Hoop team needs to re­build af­ter poor FIBA fin­ish

The China Post - - COMMENTARY -

Tai­wan’s men’s na­tional bas­ket­ball team ended its jour­ney pre­ma­turely in the 2015 FIBA Asian Cham­pi­onship with a 99-69 tri­umph over Kuwait on Mon­day. The large-mar­gin vic­tory, how­ever, was def­i­nitely not some­thing worth cel­e­brat­ing for Team Tai­wan, com­pet­ing un­der the name of Chi­nese Taipei, since the win only meant the team fin­ished in 13th place in the bian­nual event, its worst record in history.

The em­bar­rass­ing fin­ish was some­thing un­ex­pected to not just lo­cal fans but to bas­ket­ball com­men­ta­tors in Asia as well, who could hardly rec­og­nize it as the same team that had topped their much taller and stronger ri­vals, namely, China and the Philip­pines, in the 2013 FIBA Asian Cham­pi­onship.

Tai­wan clinched the No.4 fin­ish in the 2013 event, the best record for any na­tional men’s team in over a decade.

What ex­actly went wrong dur­ing the squad’s FIBA Asian Cham­pi­onship trip this year so that the same team with al­most ex­actly the same ros­ter could end up with a huge dif­fer­ence in rank­ing?

To be­gin, the un­sat­is­fac­tory re­sult def­i­nitely had some­thing to do with Tai­wan’s hard luck as it had been put in the same bracket with Le­banon, Kaza­khstan and Qatar when all four teams had fin­ished in the top nine in the 2013 tour­ney.

Yet Tai­wan has only it­self to blame due to a poor per­for­mance dur­ing the Asian Cham­pi­onship.

Look­ing back at the tour­na­ment, the dev­as­tat­ing 87-92 loss to Le­banon in its tour­ney opener was def­i­nitely a turn­ing point for Tai­wan that fore­shad­owed the team’s mis­for­tune.

Team Tai­wan lost the cru­cial match not just be­cause its op­po­nent out­per­formed it from the long-range shoot­ing but also be­cause the team failed to take ad­van­tage from the free throw line it­self.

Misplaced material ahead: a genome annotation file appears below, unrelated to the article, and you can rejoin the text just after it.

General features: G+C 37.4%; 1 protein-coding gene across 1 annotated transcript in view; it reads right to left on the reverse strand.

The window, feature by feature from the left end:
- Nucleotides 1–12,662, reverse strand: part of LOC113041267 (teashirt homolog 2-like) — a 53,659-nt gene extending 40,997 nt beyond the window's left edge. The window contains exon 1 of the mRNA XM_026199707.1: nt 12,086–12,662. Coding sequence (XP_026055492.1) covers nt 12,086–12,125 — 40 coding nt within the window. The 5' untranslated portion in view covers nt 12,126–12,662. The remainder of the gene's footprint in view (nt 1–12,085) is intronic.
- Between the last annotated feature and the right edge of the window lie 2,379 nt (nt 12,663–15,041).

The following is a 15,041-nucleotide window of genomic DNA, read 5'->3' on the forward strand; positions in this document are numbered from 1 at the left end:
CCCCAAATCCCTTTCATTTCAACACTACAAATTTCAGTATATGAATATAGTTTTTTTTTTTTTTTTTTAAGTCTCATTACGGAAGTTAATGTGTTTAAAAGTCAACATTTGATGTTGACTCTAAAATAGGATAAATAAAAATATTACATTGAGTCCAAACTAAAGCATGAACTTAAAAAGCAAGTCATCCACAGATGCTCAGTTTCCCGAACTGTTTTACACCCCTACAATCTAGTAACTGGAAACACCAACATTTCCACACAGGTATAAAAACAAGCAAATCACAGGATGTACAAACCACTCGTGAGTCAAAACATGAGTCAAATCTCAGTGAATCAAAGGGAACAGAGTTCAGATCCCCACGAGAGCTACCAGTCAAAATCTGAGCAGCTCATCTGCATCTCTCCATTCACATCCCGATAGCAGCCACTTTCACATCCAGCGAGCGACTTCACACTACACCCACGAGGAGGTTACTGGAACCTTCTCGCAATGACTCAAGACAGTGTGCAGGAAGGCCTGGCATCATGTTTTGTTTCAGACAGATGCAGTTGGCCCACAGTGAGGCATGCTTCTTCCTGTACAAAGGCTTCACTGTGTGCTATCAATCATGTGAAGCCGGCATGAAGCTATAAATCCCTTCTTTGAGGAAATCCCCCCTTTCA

Tai­wanese play­ers missed eight con­sec­u­tive free throws in the third quar­ter of the game just when they needed it the most. The team ul­ti­mately fin­ished an em­bar­rass­ing 45 per­cent suc­cess rate from the free throw line as it made only 10 out of a to­tal 22 at­tempts.

The team made some im­prove­ment from the line in its sec­ond and all-im­por­tant matchup against Kaza­khstan.

How­ever, a 7-25 first quar­ter set the tune early in the matchup — a huge deficit — and Tai­wan failed to catch up through­out the whole game.

This ul­ti­mately led to another heart­break­ing de­feat for Tai­wan in a fi­nal 73 to 84 score to of­fi­cially kiss good­bye to its dream of ad­vanc­ing to the next round.

De­spite al­ready be­ing elim­i­nated from the next round, Team Tai­wan gave out its most im­pres­sive per­for­mance dur­ing its fi­nal match against the un­beaten Qatar, a team that had al­ready clinched first place in Group D.

Show­ing great re­solve, the team trailed by eight points at half-time but emerged from the chang­ing room full of de­ter­mi­na­tion and even­tu­ally took the win, even though it would not change the fact of Tai­wan’s elim­i­na­tion.

The be­lated good per­for­mance, how­ever, only showed what Tai­wan could have achieved in the tour­na­ment.

As rightly put by lo­cal com­men­ta­tors, the Tai­wan coach­ing staff’s de­lays in mak­ing timely ad­just­ments was one thing that con­trib­uted to the team’s un­sat­is­fac­tory fin­ish.

Some also blamed the team’s ap­par­ent fa­tigue af­ter play­ing too many ex­hi­bi­tion matches be­fore the of­fi­cial tour­ney. Let by­gones be by­gones. A worst fin­ish in history also means lo­cal bas­ket­ball author­i­ties will have noth­ing to lose in mak­ing some ma­jor ad­just­ments to the na­tional team’s lineup in prepa­ra­tion for in­ter­na­tional com­pe­ti­tions ahead, es­pe­cially when most of the back­bones of the squad are ag­ing and will soon re­tire.

For in­stance, Lin Chih-chieh ( ), Tai­wan’s team leader and one of Asia’s top play­ers named to the All-Star Five at the 2013 FIBA Asia Cham­pi­onship, had al­ready an­nounced that this tour­na­ment would be his last rep­re­sent­ing Tai­wan on the in­ter­na­tional stage.

Also, nat­u­ral­ized for­eign im­port Quincy Davis, who av­er­aged 12 points and 9 re­bounds for Tai­wan dur­ing the tour­na­ment will turn 34 at the 2017 FIBA Asian Cham­pi­onship.

It is now up to bas­ket­ball author­i­ties in Tai­wan to in­tro­duc­ing new blood or pos­si­bly re­cruit new nat­u­ral­ized play­ers to make sure Tai­wan’s hoops team can main­tain its in­ter­na­tional com­pet­i­tive­ness in years to come.

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